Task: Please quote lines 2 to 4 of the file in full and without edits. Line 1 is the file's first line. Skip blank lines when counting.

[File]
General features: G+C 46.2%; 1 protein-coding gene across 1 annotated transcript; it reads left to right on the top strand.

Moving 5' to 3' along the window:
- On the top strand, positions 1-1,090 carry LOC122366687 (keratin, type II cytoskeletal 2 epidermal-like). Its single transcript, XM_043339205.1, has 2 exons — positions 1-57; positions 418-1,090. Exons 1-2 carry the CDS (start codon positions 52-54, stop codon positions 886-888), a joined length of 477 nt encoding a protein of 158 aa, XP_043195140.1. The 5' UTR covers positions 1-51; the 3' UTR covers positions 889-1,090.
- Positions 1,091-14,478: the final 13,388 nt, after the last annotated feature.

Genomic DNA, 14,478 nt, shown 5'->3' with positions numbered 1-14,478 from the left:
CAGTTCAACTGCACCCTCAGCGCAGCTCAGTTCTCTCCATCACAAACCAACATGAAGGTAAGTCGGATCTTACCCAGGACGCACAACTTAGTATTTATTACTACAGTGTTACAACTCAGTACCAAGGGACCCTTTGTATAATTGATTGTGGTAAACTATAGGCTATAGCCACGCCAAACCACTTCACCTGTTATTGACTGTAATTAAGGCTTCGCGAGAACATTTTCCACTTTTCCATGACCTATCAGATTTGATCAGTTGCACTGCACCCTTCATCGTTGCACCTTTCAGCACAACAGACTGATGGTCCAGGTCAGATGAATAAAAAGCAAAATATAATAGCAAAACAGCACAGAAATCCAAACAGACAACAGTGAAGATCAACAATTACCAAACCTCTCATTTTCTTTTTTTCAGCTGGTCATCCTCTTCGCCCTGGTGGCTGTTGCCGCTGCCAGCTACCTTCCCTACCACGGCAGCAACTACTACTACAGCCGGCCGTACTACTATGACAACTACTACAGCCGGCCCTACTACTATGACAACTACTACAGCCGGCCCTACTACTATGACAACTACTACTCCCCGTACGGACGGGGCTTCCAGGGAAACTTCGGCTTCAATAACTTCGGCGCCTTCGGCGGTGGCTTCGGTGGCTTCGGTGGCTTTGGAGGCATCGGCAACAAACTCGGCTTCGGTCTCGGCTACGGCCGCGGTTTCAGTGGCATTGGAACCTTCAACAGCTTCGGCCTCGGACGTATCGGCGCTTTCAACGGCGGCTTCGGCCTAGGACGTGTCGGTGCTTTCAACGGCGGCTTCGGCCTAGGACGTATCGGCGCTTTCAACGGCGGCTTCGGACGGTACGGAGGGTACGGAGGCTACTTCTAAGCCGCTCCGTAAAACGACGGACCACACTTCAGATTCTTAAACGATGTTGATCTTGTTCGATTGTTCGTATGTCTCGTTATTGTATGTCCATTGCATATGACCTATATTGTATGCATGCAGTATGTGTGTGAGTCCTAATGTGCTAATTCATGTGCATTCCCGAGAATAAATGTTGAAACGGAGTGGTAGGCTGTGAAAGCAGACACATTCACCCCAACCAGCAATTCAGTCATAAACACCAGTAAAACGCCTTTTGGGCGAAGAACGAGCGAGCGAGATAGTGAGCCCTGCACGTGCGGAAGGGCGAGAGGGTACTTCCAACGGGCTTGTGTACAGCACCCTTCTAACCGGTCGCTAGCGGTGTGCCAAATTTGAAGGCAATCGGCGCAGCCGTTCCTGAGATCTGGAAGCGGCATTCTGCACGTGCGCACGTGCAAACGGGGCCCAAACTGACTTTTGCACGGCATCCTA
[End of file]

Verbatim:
Moving 5' to 3' along the window:
- On the top strand, positions 1-1,090 carry LOC122366687 (keratin, type II cytoskeletal 2 epidermal-like). Its single transcript, XM_043339205.1, has 2 exons — positions 1-57; positions 418-1,090. Exons 1-2 carry the CDS (start codon positions 52-54, stop codon positions 886-888), a joined length of 477 nt encoding a protein of 158 aa, XP_043195140.1. The 5' UTR covers positions 1-51; the 3' UTR covers positions 889-1,090.
- Positions 1,091-14,478: the final 13,388 nt, after the last annotated feature.